Jim had plans for putting together a concert when he returned as well as accepting an invitation to work with a performer that he greatly admired. One problem with this segment of the music industry is that many performers are users, and he said that most of those whose work he really liked were dead from drug-related stuff.

  An appropriate admonishment to stay off drugs was given.  

  We had a long discussion of the topic, “Can music transfer content?” My position was that music can transfer feelings of mood, but if it does not have visual, print or voice support it cannot accurately transmit content. He took a more expansive view of what music could do.

  My consul to him was to find out who the prominent ad agencies were in Minneapolis and put together a pitch for one of their clients that illustrated his talents and gave the agency something that they could immediately use – even if his immediate product was only a Flip video. This had the potential of providing him with some immediate income.

 Ed works as a baker, but has aspirations of being a writer and, in particular, a lyricist or song writer. He said that he had a notebook full of lyrics, but had never shown them for fear that someone would steal them from him. I gave him a recipe for a low-sugar baked product that could be promoted, the suggestion that these carp in the Midwest could sponsor a multi-million dollar food industry with world-wide sales and some more directed suggestions about his songs.

  I told him to collaborate with someone who could put music to them and pitch these with the objective to getting at least one of his things published this year.  Jim, the guy he had been traveling with for days or weeks, agreed to provide some music. The idea of them working together to immediately produce a commercial product had apparently not occurred to them.

 Copyright  protection applies to song lyrics, and this can be obtained from the U.S. Copyright Office.  

  Will Joe, Jim or Ed do anything with the suggestions I gave them? Likely not, but one can try. One can hope. Maybe.

  I have more information on selling creative content on my website and blog:  (February, 2010 in archives). I also have a video on YouTube “Selling Creative Content.” I frequently write about hunting, fishing, cooking and outdoor topics. Do not be surprized to see such content.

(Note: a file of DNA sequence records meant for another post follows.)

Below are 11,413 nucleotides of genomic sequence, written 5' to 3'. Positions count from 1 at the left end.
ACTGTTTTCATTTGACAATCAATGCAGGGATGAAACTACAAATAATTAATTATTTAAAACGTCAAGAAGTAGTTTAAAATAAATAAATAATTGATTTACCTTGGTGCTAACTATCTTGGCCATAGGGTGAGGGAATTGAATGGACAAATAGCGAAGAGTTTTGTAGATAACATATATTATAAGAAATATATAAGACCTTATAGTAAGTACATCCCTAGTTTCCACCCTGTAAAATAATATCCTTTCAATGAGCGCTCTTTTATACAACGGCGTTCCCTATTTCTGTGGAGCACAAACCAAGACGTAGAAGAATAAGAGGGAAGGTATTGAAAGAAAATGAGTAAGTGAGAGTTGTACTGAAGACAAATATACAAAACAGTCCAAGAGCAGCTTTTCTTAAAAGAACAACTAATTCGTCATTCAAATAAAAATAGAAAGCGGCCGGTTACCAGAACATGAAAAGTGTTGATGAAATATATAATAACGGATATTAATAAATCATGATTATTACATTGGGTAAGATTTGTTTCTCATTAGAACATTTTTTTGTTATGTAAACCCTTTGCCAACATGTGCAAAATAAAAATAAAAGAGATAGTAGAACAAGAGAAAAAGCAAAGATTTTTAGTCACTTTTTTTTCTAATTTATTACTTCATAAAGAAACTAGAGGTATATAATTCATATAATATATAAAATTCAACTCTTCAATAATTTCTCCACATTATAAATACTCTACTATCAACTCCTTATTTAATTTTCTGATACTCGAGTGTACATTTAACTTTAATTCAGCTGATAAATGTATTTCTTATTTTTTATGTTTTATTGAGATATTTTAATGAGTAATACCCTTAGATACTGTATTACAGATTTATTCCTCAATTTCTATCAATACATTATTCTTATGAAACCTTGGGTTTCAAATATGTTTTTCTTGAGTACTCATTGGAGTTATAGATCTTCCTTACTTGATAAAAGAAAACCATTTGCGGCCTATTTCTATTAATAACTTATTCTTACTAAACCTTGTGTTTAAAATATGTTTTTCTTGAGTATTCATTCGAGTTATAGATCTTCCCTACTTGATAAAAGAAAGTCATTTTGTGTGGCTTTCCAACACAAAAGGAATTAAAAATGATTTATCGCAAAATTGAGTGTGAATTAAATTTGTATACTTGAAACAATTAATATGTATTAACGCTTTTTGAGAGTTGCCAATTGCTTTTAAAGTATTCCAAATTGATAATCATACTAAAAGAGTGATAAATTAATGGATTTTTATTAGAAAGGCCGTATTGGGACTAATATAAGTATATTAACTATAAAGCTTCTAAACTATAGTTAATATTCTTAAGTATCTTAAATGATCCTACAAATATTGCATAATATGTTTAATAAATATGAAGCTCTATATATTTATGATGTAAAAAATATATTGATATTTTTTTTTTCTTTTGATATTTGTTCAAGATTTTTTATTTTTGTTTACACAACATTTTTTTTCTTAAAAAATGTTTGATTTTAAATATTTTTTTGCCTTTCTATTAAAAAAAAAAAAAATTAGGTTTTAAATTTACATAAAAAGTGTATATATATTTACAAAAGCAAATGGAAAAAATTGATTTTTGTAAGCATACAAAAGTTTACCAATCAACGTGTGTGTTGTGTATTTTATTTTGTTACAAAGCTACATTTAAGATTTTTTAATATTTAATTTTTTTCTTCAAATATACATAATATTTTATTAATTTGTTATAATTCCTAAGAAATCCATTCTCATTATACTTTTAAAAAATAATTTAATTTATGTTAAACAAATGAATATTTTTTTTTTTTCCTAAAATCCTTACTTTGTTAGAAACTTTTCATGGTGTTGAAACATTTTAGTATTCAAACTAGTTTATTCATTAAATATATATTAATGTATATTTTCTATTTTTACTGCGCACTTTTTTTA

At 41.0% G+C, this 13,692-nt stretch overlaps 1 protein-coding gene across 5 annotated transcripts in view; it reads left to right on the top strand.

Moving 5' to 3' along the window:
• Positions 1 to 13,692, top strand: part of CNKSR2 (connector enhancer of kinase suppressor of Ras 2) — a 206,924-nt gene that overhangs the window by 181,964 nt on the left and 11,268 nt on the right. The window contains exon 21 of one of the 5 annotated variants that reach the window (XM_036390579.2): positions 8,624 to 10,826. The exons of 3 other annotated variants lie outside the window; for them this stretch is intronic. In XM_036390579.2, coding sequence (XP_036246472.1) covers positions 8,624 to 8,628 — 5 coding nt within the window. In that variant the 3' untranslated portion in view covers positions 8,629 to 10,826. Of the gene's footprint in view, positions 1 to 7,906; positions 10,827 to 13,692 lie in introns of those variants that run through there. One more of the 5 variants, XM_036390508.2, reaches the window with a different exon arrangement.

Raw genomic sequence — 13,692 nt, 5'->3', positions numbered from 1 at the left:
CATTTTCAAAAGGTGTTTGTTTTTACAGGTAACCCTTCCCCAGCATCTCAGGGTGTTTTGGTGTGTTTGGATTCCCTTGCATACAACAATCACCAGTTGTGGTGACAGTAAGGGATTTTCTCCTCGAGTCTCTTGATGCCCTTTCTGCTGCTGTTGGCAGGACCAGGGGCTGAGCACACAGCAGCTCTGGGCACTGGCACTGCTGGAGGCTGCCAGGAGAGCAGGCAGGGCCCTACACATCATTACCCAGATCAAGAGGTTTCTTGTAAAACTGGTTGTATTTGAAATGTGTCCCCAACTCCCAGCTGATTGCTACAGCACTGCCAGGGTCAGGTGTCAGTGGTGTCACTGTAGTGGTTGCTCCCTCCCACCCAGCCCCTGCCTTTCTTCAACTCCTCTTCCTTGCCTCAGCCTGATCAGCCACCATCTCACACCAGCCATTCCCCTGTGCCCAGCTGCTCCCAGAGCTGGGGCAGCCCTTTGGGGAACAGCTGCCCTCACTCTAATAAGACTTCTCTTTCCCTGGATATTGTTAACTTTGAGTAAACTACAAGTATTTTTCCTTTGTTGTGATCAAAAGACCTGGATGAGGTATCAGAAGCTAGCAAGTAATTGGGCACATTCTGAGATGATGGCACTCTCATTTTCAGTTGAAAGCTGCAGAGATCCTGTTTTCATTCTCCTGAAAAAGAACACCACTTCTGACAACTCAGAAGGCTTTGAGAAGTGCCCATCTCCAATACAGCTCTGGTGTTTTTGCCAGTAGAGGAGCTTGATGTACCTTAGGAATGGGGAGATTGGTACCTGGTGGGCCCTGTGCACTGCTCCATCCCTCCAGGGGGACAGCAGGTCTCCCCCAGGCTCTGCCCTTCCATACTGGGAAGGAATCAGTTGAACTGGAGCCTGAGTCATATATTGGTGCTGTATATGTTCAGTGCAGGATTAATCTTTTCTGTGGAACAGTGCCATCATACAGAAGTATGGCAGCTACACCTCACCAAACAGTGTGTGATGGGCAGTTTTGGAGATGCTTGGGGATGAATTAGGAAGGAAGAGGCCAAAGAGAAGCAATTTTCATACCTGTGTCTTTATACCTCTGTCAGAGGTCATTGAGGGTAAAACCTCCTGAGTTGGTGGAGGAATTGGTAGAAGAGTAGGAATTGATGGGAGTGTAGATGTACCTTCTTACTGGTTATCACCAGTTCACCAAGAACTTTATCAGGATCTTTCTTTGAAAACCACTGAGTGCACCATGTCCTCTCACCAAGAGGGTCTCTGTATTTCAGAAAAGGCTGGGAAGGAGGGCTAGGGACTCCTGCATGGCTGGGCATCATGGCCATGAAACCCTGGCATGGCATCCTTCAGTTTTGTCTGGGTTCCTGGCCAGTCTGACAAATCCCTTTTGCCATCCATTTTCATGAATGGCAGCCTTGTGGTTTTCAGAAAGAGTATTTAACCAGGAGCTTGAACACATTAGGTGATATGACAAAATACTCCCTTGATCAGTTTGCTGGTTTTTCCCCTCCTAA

Posted on 1 Comment

Industrial Food in America’s Heartland

  The industrialization of America’s food has reached the point where not even apple pie is safe in one chain restaurant in the Midwest. On numerous cross-country driving trips across the country, I had long considered the Midwest the culinary “Gobi Desert” of  North America.

  Interesting foods may be found to the east, south and west; but in the mid-continent chain restaurants often feature “over-processed” food products  whose components arrive in buckets, drums and most could even survive shipment in rail tanker cars. Such products are noted for being high in salt, sugar, corn and soy-derivative products, starches, corn syrup, artificial flavorings,  fats and preservatives. What little natural meat or vegetable product remains often serves the mechanical function of a filler. 

  A new technological high, but culinary disaster, was an apple pie that I ordered two weeks ago at a mid-western chain restaurant. The interior of the restaurant featured a well-lit interior with apples prominently featured on its wallpaper.

  “Surely,” I thought, “These people ought to make a reasonable apple pie as they seem to want to push the ‘American as apple pie’ image.”

  I had requested that the slice be cut in half, to be consumed the next day, as almost all apple pies contain at least twice as much sugar as I like. The pie that arrived was nicely browned with a lattice crust pattern, but the “apples” consisted of a paste more nearly resembling an over-sweet apple butter from Waffle House.  If I had to make a guess at the recipe, I would say that it contained 50 percent crushed apples with the remainder being various sugars, butterfat, flour, animal fats, salt and preservatives.

  This pie was much too sweet for anyone to consume more than a bite of at a sitting.  Many commercial apple pies now sold in the nation’s supermarkets contain identifiable chunks of apples – not so here. I would not be shocked to learn that this pie contained no apples at all, just flavored soy bean meal.